Name:_______________________

Economics 370 Final

Prof. Bryan Caplan

Fall, 1997

Instructions:

• You have 2 hours, 45 minutes to complete this exam.
• You may use any books, notes, or other materials that you wish, but avoid spending too much time on any one question.
• Partial credit may be awarded on all questions.
• The maximum possible number of points is 300.
• You should have 10 pages, counting this one.

Part 1: True, False, and Explain

(10 points each - 3 for the right answer, and 7 for the explanation)

State whether each of the following propositions is true or false. Using 2-3 sentences, explain your answer.

1. Suppose that Econ 370 is taught at 3 different times during the week. In order to teach Econ 370, a professor must write his own lecture outlines; once the lecture outlines have been written, actually teaching each class takes 3 hours of time per week.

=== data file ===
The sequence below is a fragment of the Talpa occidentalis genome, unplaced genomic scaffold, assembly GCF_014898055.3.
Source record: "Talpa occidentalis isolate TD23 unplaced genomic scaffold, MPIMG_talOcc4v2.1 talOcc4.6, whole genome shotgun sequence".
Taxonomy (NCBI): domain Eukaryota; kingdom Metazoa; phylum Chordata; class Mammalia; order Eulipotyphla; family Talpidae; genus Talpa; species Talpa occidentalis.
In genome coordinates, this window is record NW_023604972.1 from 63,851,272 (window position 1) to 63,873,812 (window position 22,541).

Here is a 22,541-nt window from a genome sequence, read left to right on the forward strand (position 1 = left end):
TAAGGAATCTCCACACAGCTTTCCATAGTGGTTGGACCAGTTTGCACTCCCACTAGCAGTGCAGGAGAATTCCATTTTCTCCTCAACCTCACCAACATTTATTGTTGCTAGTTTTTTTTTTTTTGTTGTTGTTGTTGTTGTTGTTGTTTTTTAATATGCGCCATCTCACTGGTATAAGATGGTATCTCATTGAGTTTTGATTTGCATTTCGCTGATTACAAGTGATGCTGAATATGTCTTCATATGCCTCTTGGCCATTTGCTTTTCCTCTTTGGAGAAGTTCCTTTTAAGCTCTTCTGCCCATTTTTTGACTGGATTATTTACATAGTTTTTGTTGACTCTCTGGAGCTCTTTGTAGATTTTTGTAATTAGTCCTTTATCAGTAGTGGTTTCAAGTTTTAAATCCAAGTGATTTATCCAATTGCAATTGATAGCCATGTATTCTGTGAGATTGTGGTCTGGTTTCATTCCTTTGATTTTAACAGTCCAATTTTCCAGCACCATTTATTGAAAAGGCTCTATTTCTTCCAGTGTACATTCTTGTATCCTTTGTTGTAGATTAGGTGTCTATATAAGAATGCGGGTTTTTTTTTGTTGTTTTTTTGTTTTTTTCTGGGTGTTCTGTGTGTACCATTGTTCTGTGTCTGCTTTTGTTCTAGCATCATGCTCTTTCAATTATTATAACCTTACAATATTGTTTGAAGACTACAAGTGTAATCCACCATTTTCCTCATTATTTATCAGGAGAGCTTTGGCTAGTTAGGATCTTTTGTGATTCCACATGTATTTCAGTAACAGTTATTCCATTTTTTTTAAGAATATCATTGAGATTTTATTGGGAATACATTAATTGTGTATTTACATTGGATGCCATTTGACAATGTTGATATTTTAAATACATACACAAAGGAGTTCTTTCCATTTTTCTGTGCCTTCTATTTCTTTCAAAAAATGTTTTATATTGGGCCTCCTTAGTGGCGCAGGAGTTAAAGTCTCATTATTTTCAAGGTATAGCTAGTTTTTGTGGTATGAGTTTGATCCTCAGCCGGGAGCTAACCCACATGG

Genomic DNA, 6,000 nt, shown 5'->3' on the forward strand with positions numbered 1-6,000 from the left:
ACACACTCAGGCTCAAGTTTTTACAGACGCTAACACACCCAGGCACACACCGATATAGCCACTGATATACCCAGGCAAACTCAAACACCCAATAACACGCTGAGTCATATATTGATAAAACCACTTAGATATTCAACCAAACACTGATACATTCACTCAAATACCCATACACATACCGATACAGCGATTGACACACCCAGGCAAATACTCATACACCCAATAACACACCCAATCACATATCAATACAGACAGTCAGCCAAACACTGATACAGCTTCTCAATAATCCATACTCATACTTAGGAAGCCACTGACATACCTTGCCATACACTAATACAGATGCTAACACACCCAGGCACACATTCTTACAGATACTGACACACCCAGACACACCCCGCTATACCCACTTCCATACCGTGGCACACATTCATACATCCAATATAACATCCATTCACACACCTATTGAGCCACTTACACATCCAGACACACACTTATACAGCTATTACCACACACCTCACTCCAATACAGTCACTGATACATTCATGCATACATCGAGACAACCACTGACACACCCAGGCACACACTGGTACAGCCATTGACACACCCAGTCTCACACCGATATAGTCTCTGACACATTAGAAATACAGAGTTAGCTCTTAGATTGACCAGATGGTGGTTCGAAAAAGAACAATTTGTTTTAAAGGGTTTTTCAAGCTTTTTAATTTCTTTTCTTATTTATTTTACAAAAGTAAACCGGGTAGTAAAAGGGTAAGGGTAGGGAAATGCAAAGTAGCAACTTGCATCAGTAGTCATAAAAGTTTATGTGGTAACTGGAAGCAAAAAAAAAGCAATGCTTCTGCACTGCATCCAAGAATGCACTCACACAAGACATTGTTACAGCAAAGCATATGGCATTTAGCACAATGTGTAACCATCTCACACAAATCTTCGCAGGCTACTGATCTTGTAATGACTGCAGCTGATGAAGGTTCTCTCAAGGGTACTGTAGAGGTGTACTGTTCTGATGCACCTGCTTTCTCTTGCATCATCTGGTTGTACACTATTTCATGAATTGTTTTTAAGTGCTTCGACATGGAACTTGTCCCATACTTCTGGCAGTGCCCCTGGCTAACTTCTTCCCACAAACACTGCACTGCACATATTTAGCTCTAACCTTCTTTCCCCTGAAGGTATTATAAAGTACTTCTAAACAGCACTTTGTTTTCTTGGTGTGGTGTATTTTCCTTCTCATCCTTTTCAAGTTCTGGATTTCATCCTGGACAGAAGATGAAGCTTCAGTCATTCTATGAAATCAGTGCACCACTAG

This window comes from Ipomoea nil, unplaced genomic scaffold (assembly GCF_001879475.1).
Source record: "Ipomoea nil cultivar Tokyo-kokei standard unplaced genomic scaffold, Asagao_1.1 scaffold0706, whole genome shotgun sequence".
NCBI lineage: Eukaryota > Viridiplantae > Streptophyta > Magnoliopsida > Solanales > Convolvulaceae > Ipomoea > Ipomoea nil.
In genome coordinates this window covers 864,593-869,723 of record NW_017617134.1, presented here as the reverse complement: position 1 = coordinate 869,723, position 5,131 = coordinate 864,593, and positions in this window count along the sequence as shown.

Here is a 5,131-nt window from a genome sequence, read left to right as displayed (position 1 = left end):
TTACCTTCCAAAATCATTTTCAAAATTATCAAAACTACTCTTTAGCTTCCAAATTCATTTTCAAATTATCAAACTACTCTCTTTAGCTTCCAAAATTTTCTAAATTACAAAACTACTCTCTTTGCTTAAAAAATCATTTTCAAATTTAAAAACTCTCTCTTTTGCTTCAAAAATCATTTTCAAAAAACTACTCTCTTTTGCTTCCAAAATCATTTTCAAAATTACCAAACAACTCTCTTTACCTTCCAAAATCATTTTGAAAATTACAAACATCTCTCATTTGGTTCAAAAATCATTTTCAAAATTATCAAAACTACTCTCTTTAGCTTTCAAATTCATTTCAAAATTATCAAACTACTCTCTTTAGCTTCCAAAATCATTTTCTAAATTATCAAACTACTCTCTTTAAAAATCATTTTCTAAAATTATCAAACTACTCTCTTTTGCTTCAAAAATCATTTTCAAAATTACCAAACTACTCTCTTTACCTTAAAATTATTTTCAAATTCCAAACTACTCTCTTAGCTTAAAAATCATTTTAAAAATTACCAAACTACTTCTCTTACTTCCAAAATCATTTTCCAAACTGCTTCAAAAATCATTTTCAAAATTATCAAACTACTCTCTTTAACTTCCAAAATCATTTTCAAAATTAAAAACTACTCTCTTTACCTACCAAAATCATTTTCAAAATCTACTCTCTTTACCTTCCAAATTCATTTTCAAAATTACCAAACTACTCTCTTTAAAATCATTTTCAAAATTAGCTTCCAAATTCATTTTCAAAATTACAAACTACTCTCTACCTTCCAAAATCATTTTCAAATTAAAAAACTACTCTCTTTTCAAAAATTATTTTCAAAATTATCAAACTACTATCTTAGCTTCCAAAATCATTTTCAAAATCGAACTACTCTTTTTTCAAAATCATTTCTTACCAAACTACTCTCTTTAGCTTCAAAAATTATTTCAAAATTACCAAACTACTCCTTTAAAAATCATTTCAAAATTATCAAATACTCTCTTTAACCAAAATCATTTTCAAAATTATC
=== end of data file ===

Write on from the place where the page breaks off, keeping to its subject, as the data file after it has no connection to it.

T, F, and Explain: If the professor values his time at \$20/hour, then the average cost curve of teaching Econ 370 is flat.

2. T, F, and Explain: If all firms have the same cost curves, then price will equal average cost unless both economic competition (e.g. cutting prices) and political competition (e.g. hiring lobbyists) are illegal.

3. In the shoe market, the most efficient firm earns positive profits.

T, F, and Explain: The monopoly profit earned by the most efficient firm has the same efficiency consequences - both positive and negative - as a patent.

4. T, F, and Explain: Predation is more difficult when the AC curve is flat or downward-sloping at the pre-predation market price.

5. T, F, and Explain: One of the few benefits of antitrust enforcement is that it makes it easier to privately solve path-dependence problems.

1. In a small town, there are ten stores, each selling a different good. None of the stores produce at the MES.